Following on from last week's collaborative vote these are my personal pick's for the best five songs about time.
1. Nick Drake "Time Has Told Me" - The opening track from Nick Drake's debut album, Five Leaves Left, and also one of my favourite Drake tunes. A lovely little acoustic guitar intro sets the scene before Nick's marvellous baritone vocals take over. He's backed by an impressive line up of folk-rock musicians including Fairport Convention's Richard Thompson on Guitar who therefore makes two appearances on this list.
2. Edwin Starr "Time" - One of the best things about doing the collaborative top fives is discovering new songs I wasn't previously aware of. I guess I've not explored Edwin Starr much beyond the obvious singles and until @MonkeyPicks suggested this for the vote I'm sure I hadn't heard this corking tune before. I love it and it's shot straight into my top five, think I'm going to have to invest in some more of Mr Starr's back catalogue.
3. Fairport Convention "Who Knows Where The Time Goes?" - This did unexpectedly well in the collaborative vote which was great to see. It's a real showcase for Sandy Denny's majestic vocal and, though written by Deny before she joined Fairport (you know this already if you read last week's post), one of Fairport's best songs.
4. The Smiths "How Soon Is Now?" - This was the song that finally cracked The Smiths for me. Johnny Marr's trademark twangy guitar intro is perfect and Morrissey's lyric one of his best. As a teen Metal fan, I spent most of the late 80's either ignoring the band or actively disliking them and it would be over a decade until I really gave them a proper chance. I remember borrowing Meat Is Murder on cassette from the local library soon after it came out (or at least, as soon as the library added it to their minimal music section) but it was Hatful Of Hollow, a compilation album of early singles and BBC sessions, that would eventually win me over.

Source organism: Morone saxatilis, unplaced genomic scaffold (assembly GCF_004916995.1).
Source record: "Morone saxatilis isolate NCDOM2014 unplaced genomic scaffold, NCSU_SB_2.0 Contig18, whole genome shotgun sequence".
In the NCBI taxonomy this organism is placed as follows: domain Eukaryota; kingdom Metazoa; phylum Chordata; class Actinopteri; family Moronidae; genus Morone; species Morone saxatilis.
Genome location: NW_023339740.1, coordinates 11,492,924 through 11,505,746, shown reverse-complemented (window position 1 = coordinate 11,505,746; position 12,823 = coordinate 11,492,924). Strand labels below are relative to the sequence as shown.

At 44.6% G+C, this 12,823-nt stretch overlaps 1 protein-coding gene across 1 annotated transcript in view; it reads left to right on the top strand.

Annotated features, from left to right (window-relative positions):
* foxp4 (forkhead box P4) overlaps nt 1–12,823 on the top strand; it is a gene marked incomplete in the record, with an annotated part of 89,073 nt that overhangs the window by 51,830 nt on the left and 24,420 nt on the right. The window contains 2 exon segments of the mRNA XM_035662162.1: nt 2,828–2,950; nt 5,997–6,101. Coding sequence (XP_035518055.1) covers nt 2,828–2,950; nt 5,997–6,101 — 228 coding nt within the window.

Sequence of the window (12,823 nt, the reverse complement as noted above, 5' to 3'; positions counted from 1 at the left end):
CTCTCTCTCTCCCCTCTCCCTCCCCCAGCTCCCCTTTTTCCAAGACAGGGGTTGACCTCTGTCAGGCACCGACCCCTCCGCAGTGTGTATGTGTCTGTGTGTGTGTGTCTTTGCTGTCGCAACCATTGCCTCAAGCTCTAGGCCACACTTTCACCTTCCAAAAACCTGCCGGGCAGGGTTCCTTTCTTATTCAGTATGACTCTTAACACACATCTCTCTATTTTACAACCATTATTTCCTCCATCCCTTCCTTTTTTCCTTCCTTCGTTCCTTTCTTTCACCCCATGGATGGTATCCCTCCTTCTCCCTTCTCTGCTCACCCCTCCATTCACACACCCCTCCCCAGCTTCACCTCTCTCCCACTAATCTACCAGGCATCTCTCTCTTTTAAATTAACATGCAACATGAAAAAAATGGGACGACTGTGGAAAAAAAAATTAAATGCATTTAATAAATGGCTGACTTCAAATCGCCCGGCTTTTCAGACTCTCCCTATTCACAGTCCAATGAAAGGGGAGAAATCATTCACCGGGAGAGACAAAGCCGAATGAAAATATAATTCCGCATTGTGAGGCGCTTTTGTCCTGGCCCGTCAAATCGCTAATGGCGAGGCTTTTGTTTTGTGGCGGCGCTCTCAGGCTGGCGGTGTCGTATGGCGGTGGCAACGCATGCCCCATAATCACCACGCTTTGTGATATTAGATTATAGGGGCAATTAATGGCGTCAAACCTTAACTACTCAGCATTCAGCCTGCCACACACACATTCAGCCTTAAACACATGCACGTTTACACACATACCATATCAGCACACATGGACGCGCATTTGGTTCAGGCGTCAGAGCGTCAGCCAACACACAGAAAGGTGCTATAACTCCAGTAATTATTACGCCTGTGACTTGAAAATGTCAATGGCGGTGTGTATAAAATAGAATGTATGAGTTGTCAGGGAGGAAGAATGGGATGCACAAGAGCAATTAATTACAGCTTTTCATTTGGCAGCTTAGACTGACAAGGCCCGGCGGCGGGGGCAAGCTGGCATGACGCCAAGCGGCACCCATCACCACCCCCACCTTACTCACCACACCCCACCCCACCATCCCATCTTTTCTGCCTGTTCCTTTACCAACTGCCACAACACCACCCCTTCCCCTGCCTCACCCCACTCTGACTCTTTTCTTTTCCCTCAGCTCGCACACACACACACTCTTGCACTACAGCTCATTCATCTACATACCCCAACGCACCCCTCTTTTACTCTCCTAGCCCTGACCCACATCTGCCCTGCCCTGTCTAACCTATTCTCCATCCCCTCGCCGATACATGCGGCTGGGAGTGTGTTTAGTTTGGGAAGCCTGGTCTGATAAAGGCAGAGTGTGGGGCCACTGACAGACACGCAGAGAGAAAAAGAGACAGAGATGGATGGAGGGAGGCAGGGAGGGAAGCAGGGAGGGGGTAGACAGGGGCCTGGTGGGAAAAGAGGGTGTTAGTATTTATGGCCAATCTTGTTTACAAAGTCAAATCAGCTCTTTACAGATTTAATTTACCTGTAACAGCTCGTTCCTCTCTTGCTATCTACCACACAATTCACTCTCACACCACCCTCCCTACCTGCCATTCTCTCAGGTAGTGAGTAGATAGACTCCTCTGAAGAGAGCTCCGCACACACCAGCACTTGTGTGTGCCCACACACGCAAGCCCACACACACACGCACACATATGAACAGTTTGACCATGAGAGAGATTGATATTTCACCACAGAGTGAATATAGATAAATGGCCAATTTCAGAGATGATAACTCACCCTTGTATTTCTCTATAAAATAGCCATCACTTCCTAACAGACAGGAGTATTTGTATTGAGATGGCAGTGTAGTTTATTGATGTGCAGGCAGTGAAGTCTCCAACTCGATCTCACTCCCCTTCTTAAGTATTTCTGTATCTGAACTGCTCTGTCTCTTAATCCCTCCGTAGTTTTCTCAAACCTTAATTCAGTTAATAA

5. The Who "5:15" - I'm generally more a fan of The Who's Sixties output than their 70's Rock Opera phase but recently re-watched Quadrophenia and enjoyed it a lot more than I'd previously remembered. 5.15 has one of my favourite intros, they throw the kitchen sink at it, and tells the story of Jimmy, Quadrophenia's main protagonist, and his chemically enhanced train journey to Brighton. If I'm honest it's a little long for my liking but seeing as how Townsend dragged it out to 4 minutes 59 seconds it does seem a bit of a missed opportunity not to have added the extra 16 seconds.